Agencies reviewing security clearance, classified info policies in wake of damaging leaks

After 21-year-old Jack Teixeira was arrested for allegedly leaking classified info, the Pentagon is looking at what it can do to prevent similar situations in t...

Agencies are tightening access to sensitive intelligence and reviewing their practices around granting security clearances and sharing classified information after a Massachusetts Air National Guardsman was arrested for allegedly leaking highly sensitive information online.

Experts say the case raises important questions about access to classified information, while pointing out that more details are needed to determine exactly what went wrong in the case of the leaks. And some are worried about an overreaction to a situation that’s garnered international attention.

Defense and intelligence agencies are reviewing their policies after the arrest of Jack Teixeira, a 21-year-old Air National Guardsman, in connection with online leaks of classified information about the war in Ukraine and other sensitive U.S. intelligence.

In a statement Friday, President Joe Biden said he has “directed our military and intelligence community to take steps to further secure and limit distribution of sensitive information, and our national security team is closely coordinating with our partners and allies.”

Defense Secretary Lloyd Austin has directed the under secretary of defense for intelligence and security to “conduct a review of our intelligence access, accountability and control procedures within the department to inform our efforts to prevent this kind of incident from happening again,” the Defense Department noted.

John Kirby, the National Security Council’s coordinator for strategic communications, said Biden wants an “interagency” review of security control processes, but he added agencies have the authority to take steps to fit their individual needs.

“One of several things that you would expect that we would look at is the security clearance process and whether or not the way in which people are cleared for access is appropriate,” Kirby told reporters Monday. “Another thing that we might look at, again hypothetically, is the distribution of certain types of classified material. Is it too wide?”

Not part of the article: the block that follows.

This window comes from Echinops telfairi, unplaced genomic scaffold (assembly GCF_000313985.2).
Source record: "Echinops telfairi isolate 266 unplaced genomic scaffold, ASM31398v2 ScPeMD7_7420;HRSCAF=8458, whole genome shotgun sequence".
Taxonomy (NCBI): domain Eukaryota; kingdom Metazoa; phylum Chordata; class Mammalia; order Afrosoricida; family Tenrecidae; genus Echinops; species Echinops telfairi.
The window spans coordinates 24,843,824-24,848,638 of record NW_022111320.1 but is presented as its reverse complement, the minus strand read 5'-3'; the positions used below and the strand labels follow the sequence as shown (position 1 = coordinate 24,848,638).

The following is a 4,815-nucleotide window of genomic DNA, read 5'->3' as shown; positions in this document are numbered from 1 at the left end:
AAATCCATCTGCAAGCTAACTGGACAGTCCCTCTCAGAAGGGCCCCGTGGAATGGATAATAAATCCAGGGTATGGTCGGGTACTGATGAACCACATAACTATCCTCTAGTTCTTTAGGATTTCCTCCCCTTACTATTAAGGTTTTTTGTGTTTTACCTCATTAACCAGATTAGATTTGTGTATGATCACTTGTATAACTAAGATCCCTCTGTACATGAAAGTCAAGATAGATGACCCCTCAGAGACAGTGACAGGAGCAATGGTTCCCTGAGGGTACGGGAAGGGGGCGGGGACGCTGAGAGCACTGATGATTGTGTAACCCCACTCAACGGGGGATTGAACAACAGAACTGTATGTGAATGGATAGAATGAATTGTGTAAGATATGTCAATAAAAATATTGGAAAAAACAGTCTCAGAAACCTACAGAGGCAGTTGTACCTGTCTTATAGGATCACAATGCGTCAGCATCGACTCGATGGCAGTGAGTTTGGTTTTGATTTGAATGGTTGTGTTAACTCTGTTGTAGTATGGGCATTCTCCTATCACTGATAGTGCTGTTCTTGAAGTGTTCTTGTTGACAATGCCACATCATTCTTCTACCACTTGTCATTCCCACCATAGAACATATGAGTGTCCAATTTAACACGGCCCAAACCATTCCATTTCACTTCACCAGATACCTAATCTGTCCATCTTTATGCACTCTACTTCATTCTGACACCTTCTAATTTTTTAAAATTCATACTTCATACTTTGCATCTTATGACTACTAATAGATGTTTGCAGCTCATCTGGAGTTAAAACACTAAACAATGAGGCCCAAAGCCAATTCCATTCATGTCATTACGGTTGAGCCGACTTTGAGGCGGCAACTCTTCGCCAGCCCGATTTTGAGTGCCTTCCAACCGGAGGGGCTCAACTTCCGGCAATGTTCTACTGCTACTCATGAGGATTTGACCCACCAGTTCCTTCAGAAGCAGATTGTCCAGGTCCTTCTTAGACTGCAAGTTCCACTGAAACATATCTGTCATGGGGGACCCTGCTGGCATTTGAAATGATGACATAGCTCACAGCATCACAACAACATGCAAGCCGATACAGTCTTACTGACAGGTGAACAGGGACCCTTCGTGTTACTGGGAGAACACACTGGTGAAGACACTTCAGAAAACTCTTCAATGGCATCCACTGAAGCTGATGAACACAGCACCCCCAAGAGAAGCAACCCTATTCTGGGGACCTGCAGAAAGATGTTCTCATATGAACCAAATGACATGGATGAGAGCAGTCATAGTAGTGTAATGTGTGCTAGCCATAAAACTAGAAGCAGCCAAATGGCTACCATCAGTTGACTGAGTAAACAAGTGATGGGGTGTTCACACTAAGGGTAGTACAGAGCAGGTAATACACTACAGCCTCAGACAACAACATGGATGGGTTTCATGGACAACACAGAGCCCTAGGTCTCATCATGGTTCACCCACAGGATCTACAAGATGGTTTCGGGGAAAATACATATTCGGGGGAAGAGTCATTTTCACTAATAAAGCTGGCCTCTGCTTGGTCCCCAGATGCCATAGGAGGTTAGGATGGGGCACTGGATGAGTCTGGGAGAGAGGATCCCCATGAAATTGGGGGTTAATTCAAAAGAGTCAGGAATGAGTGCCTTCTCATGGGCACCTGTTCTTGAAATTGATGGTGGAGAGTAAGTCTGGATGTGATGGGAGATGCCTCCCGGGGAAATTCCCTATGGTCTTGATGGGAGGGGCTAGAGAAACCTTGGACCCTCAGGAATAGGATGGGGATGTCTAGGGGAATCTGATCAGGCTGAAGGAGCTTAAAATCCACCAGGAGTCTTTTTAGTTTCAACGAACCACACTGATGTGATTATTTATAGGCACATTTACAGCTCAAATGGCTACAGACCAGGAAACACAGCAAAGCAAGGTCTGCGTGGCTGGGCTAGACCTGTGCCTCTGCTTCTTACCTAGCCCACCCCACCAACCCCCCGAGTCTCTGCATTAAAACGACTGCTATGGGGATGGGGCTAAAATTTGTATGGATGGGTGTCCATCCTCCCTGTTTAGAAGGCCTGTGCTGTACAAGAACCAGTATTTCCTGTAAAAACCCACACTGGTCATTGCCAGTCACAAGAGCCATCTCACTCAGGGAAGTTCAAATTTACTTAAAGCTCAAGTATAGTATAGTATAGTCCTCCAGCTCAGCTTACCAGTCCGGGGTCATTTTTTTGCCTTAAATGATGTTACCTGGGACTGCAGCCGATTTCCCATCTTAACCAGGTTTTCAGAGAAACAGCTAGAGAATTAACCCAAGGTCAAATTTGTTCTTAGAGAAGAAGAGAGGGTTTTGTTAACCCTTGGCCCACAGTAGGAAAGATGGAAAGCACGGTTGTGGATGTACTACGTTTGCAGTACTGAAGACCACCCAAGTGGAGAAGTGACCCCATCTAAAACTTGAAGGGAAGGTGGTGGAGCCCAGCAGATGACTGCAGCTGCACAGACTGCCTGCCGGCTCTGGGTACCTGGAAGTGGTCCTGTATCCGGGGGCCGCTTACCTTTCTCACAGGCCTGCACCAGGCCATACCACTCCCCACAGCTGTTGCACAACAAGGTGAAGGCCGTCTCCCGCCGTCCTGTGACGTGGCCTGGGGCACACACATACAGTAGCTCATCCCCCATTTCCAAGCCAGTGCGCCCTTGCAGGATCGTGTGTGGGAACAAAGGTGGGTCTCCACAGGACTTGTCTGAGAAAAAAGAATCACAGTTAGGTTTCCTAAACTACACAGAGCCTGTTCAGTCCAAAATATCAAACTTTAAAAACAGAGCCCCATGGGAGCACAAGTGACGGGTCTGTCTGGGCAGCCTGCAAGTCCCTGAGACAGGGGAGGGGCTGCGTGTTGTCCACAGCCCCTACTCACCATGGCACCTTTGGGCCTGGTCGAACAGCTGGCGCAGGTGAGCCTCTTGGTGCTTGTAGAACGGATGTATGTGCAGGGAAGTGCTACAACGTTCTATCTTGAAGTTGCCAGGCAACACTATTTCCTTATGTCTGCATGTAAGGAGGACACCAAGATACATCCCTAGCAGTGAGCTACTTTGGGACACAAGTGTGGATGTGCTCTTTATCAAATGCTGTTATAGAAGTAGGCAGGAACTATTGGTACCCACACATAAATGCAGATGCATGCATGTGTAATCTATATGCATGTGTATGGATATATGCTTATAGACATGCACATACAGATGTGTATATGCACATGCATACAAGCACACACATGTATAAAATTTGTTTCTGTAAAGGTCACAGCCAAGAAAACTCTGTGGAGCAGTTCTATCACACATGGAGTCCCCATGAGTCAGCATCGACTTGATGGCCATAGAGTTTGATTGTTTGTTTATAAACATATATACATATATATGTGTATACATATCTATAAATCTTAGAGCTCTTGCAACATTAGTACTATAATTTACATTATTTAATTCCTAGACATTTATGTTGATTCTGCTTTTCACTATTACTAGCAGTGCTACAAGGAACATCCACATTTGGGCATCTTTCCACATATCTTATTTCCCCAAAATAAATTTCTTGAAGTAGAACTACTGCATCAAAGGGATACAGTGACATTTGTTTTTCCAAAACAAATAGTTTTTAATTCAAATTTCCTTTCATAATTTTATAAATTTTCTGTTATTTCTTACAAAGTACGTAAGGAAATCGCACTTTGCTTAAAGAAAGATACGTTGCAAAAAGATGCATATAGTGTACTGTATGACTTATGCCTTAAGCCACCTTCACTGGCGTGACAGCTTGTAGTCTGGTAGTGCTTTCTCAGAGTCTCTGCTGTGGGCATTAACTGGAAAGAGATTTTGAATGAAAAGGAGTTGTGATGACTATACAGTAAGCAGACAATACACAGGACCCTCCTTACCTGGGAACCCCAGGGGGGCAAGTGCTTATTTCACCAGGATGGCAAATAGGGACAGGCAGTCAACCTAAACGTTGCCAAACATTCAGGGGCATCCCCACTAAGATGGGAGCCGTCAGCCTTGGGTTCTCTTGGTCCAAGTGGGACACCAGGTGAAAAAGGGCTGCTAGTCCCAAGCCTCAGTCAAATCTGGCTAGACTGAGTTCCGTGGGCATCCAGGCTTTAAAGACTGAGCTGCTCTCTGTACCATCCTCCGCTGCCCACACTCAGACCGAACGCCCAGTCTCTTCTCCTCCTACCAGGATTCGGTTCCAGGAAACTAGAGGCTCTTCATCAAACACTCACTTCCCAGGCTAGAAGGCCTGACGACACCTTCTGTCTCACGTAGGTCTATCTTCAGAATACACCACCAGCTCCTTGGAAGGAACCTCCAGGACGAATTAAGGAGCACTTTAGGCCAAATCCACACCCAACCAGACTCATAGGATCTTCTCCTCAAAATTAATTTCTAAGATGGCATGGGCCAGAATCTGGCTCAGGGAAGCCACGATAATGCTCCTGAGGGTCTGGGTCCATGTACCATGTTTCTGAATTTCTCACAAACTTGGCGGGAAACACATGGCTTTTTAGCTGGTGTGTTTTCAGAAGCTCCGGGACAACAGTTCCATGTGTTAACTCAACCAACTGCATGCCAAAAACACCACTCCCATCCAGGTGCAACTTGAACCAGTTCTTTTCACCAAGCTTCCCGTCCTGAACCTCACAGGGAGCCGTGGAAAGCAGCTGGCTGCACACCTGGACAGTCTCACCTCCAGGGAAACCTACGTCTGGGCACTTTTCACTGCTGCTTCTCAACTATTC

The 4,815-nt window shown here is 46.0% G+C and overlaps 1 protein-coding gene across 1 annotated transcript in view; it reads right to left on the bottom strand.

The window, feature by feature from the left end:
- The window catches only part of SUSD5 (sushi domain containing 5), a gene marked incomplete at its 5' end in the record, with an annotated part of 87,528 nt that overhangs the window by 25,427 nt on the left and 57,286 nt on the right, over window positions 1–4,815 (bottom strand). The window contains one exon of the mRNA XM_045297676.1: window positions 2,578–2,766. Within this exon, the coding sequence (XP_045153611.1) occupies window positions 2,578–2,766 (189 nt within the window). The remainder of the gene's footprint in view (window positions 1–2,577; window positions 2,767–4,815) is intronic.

Kirby added that “just because you have a top secret clearance doesn’t mean you get to see everything that’s top secret.”

“It’s about having the clearance and the need to know,” he continued. “And so I think you can expect that we’re going to look and see whether we have that balance right in general.”

But Robert Cardillo, former director of the National Geospatial-Intelligence Agency, is concerned about an overreaction to the leaks and the potential rollback of a policy to more widely share intelligence across agencies in the wake of 9/11.

“I suspect that we’re going to make some changes with respect to access at the kind of places where the accused worked, but I hope we don’t go back to that prior era when, at every agency and even within agencies, people treated information access as a source of power, influence control, and then that then gets us back to the disconnected, segregated, and I would argue, ineffective intelligence community,” Cardillo said in an interview.

The FBI’s charging documents state Teixeira worked as a “Cyber Defense Operations Journeyman,” the equivalent of a network technician, for the Air National Guard. Teixeira was granted a top-secret security clearance in 2021, the affidavit continues, and he also had access to sensitive compartmented information.